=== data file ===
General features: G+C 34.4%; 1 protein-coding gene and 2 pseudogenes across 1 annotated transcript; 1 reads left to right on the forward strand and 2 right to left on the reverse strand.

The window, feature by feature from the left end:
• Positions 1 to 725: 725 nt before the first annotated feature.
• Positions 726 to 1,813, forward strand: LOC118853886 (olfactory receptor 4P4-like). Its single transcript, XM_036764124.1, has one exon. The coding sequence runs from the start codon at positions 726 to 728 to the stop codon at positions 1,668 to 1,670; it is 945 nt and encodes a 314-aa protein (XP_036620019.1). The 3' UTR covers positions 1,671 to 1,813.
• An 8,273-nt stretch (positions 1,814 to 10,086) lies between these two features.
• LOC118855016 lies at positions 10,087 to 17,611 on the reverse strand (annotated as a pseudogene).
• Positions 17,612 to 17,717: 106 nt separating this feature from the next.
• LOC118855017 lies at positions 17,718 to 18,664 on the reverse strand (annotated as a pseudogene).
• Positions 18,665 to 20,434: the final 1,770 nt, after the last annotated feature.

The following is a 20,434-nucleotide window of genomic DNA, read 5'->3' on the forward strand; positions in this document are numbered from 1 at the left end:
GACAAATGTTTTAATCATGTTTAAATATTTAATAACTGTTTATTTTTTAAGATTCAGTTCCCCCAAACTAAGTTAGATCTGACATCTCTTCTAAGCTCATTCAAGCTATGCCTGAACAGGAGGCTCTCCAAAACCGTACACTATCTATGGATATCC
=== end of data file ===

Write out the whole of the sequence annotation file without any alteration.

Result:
General features: G+C 34.4%; 1 protein-coding gene and 2 pseudogenes across 1 annotated transcript; 1 reads left to right on the forward strand and 2 right to left on the reverse strand.

The window, feature by feature from the left end:
• Positions 1 to 725: 725 nt before the first annotated feature.
• Positions 726 to 1,813, forward strand: LOC118853886 (olfactory receptor 4P4-like). Its single transcript, XM_036764124.1, has one exon. The coding sequence runs from the start codon at positions 726 to 728 to the stop codon at positions 1,668 to 1,670; it is 945 nt and encodes a 314-aa protein (XP_036620019.1). The 3' UTR covers positions 1,671 to 1,813.
• An 8,273-nt stretch (positions 1,814 to 10,086) lies between these two features.
• LOC118855016 lies at positions 10,087 to 17,611 on the reverse strand (annotated as a pseudogene).
• Positions 17,612 to 17,717: 106 nt separating this feature from the next.
• LOC118855017 lies at positions 17,718 to 18,664 on the reverse strand (annotated as a pseudogene).
• Positions 18,665 to 20,434: the final 1,770 nt, after the last annotated feature.

The following is a 20,434-nucleotide window of genomic DNA, read 5'->3' on the forward strand; positions in this document are numbered from 1 at the left end:
GACAAATGTTTTAATCATGTTTAAATATTTAATAACTGTTTATTTTTTAAGATTCAGTTCCCCCAAACTAAGTTAGATCTGACATCTCTTCTAAGCTCATTCAAGCTATGCCTGAACAGGAGGCTCTCCAAAACCGTACACTATCTATGGATATCC